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Showing posts from September, 2017

what to do with announcements

Tim Scheiderer writes about the various ways local churches present their announcements on Sunday morning:  "The problem with these delivery styles is that the stated motivations don’t match the glory and weight of what the congregation is being asked to participate in. The magnificent blessing of the event or service opportunity is masked by the mediocre delivery system. Churches shouldn’t take an event intended to display the truth of God and serve it on a platter of mediocrity.  We can do better." Read " Make Church Announcements Great Again " And a long-time friend and fellow-pastor in New England recently sent the following out to his congregation: Sometimes I feel like our Sunday mornings are becoming a stream of commercials or recruiting infomercials for favorite ministries. We are even probed more and more to “book” ministry teams from all kinds of good and profitable outreach organizations—even asking for a whole Sunday morning serv

God as Trinity the ultimate reality

"God is ultimate reality. The revelation that his nature is Trinitarian brings us the knowledge that personal relationships are ultimate reality, and are blissful. The revelation of his character brings us the knowledge of how we may go about establishing our relationship with God and with one another more perfectly, by loving God with all our heart and loving our neighbor as ourselves, by giving ourselves in personal communication to one another, by absolute fairness and faithfulness in our dealings with each other, and by being mindful of the order and priority which God has created, so that our relationships may flower with the bliss that God intends for us in our friendship with him and with one another." ~ Broughton Knox, The Everlasting God

essential and non-essential

"I am a Calvinist; I believe in election and predestination; but I would not dream of putting it under the heading of essential. I put it under the heading of non-essential… You are not saved by your precise understanding of how this great salvation comes to you. What you must be clear about is that you are lost and damned, hopeless and helpless, and that nothing can save you but the grace of God in Jesus Christ and only Him crucified, bearing the punishment of your sins, dying, rising again, ascending, sending the Spirit, regeneration. Those are the essentials… While I myself hold very definite and strong views on the subject, I will not separate from a man who cannot accept and believe the doctrines of election and predestination, and is Arminian, as long as he tells me that we are all saved by grace, and as long as the Calvinist agrees, as he must, that God calls all men everywhere to repentance. As long as both are prepared to agree about these things I say we must not break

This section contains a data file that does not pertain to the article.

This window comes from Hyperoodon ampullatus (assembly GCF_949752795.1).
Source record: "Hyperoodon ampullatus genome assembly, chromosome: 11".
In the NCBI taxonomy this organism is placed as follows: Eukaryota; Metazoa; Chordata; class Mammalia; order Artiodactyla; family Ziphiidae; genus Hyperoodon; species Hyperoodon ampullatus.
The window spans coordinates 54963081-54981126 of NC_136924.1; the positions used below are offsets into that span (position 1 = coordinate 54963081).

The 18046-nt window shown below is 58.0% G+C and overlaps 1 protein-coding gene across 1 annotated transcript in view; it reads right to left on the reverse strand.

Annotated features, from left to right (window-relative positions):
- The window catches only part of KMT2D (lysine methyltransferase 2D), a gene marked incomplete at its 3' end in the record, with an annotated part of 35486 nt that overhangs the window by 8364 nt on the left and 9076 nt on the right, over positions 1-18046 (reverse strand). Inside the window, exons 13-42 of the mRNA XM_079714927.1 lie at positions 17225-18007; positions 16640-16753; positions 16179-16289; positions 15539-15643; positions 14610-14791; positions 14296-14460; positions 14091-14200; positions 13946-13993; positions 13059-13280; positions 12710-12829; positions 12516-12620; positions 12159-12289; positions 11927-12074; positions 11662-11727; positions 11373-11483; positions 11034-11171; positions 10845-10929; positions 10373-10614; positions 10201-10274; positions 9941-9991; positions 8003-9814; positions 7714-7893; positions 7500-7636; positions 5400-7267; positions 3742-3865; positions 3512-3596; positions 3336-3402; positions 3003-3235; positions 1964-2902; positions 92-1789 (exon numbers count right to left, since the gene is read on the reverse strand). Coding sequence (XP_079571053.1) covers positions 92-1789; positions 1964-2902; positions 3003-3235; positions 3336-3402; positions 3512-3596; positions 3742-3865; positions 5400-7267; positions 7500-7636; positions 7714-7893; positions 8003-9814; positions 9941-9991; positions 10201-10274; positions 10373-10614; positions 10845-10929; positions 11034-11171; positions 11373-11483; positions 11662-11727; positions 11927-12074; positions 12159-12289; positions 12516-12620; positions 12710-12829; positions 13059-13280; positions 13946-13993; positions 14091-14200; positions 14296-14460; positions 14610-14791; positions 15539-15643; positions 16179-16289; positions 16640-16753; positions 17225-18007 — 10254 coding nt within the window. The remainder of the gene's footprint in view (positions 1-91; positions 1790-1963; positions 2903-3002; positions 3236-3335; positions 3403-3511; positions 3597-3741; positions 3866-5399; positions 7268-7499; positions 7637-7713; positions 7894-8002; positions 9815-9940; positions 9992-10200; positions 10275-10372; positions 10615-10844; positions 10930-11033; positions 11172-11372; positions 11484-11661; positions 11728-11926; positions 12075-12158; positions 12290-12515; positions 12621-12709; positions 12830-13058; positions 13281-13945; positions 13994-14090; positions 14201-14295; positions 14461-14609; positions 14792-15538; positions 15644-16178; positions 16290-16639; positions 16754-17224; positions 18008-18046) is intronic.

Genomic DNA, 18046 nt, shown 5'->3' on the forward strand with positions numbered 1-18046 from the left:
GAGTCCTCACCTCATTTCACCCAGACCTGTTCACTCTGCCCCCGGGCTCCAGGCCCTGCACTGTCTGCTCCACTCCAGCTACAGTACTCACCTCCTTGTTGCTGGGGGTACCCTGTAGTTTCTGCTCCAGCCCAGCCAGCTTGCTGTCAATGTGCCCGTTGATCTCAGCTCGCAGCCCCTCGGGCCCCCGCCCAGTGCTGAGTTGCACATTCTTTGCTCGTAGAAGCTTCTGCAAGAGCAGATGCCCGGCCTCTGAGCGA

why we love the mountains

J. Gresham Machen, professor of New Testament, apologist, author, and founder of Westminster Theological Seminary, once said, "I do love the mountains, and I have loved them ever since I can remember anything at all.” In a 1933 lecture to ministers in Philadelphia he spoke about "Mountains and Why We Love Them."  It was subsequently published in Christianity Today in 1934.   A five-minute overview of this message is presented by Stephen Nichols here .   I love Machen's own words on the perspective that mountains give us on history and our world:   What will be the end of that European civilization, of which I had a survey from my mountain vantage ground—of that European civilization and its daughter in America? What does the future hold in store? Will Luther prove to have lived in vain? Will all the dreams of liberty issue into some vast industrial machine? ... Will some dreadful second law of thermodynamics apply in the spiritual as in the material realm?